The Last Gypsy of the Brennica

Here, young stranger, a speckled egg
of Carpathian granite, blooming with crystal,
stolen in my youth from the womb
of a Moldavian stream, said the old Gypsy
when he handed the riverstone to me.

Mill it—down to flour.
Fertilize it with this old man’s ash,
carry the meal up to Ram Mountain
and cast it out there. Like the Roma,
let the rain wash it to the Odra and the Wisła,
let that blend of stone and man
leaven the two waters
with the ashes of my love
and the soul of my mountains.

Let it ride the Wisła east, the Odra west,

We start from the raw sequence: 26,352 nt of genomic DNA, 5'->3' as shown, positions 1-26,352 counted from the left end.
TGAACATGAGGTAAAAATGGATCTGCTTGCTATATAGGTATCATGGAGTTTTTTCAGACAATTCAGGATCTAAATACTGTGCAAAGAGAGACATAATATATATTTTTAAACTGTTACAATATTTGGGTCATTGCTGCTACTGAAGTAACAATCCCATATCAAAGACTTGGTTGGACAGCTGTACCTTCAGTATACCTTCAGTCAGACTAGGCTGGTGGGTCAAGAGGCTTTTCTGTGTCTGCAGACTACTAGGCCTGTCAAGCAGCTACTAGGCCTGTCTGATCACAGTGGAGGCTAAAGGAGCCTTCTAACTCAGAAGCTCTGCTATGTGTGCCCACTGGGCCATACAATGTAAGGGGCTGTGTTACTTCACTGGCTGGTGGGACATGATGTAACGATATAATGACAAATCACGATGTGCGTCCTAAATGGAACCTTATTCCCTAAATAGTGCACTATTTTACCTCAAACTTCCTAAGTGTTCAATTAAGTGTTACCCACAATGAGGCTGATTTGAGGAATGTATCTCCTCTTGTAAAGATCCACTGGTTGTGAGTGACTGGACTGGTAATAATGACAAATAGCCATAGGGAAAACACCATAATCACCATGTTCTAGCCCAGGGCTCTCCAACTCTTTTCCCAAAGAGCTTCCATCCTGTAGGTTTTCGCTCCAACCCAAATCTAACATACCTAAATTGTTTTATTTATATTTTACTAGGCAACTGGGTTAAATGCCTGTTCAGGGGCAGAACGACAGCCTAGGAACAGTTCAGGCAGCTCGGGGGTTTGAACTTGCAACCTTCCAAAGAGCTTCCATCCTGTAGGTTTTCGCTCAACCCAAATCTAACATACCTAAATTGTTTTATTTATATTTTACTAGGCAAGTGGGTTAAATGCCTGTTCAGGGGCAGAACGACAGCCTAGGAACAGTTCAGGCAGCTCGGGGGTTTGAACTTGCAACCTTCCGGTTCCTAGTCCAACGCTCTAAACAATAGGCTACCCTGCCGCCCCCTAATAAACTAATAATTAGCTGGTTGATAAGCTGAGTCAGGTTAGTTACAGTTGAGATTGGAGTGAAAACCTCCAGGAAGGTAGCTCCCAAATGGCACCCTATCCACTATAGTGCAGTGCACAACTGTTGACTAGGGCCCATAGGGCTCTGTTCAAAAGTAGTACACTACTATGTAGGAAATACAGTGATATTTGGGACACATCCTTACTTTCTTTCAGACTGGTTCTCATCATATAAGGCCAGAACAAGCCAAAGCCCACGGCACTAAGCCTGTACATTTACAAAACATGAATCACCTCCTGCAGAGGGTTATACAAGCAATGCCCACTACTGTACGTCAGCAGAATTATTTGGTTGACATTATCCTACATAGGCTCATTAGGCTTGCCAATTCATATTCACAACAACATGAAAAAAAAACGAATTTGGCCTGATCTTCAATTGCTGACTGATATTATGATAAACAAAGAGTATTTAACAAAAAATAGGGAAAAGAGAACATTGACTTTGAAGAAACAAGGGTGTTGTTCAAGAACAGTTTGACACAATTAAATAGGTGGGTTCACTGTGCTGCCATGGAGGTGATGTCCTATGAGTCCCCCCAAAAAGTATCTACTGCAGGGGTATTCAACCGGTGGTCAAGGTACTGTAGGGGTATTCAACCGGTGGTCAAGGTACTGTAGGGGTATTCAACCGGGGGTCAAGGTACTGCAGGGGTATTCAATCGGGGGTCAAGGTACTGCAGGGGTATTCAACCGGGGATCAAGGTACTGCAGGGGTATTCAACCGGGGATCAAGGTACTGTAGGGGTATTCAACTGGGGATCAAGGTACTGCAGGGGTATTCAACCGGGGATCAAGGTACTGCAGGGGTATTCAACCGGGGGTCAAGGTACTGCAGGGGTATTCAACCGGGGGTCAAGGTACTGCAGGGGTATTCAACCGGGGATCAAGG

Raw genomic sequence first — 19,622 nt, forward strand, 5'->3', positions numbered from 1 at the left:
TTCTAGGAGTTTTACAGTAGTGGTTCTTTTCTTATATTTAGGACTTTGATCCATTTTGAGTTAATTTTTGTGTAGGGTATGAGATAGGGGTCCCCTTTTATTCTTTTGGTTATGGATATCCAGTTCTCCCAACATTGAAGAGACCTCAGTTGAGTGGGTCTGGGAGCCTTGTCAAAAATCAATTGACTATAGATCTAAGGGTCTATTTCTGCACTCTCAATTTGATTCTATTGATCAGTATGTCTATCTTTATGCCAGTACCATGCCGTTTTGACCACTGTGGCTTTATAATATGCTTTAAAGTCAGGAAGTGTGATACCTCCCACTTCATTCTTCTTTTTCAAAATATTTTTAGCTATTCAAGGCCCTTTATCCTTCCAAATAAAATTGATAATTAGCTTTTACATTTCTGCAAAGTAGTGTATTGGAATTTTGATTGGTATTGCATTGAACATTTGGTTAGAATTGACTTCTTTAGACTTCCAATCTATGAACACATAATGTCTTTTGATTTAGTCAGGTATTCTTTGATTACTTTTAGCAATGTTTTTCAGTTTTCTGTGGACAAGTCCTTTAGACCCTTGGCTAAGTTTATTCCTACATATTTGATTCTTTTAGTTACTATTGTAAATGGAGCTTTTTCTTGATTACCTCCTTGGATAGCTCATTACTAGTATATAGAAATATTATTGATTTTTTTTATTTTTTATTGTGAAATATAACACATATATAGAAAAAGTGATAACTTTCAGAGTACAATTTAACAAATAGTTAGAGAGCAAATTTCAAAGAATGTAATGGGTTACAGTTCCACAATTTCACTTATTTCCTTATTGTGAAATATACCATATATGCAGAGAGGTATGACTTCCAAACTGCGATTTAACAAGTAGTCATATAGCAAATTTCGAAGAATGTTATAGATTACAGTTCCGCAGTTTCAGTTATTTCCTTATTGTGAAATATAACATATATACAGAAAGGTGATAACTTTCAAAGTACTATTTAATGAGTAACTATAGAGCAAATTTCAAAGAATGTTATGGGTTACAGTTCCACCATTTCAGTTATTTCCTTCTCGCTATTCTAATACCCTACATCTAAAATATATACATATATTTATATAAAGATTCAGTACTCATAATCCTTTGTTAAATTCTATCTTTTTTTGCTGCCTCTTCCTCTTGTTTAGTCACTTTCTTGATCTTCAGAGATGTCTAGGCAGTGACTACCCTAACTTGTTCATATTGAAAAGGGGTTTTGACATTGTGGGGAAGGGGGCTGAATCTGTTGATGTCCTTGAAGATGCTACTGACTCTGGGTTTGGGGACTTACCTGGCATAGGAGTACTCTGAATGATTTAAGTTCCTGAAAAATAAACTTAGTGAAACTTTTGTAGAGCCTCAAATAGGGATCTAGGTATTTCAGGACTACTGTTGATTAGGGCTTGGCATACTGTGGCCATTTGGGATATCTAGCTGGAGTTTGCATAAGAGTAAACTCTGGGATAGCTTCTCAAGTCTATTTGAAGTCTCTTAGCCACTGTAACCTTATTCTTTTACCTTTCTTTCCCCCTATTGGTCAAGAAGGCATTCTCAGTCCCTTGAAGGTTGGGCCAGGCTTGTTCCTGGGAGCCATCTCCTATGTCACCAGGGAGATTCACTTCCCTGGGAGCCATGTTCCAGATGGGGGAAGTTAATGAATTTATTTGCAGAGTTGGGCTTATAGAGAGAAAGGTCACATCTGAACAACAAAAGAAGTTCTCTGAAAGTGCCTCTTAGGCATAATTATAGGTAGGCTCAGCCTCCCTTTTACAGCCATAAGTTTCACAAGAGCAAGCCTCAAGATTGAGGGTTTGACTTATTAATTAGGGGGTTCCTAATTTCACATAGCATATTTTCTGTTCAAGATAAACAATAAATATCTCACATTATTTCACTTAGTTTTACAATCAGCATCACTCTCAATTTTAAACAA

Down through Silesia, past Krakow’s poet-tomb;
May it seal the wounds of my people,
Prussian and Pole, Czech and Jew—
children of the two veins together;
our dark blood never spill again
even to where the twin rivers spill
upon the northern sea.

© 2015 Kaweah

One comment on “The Last Gypsy of the Brennica

  1. kaweah says:

    After discovering that a town in Upper Silesia (southern Poland) shared its name with my daughter Brenna, and from thence having wandered in my imagination across that countryside, this little vision appeared. “Brennica” is the little stream that flows through the village of Brenna. Czeslaw Milosz and other notable poets are buried in Krakow downstream. The general intent is to depict a man who seeks to unify Poland as soil (rather than ethnicity) with his ashes.

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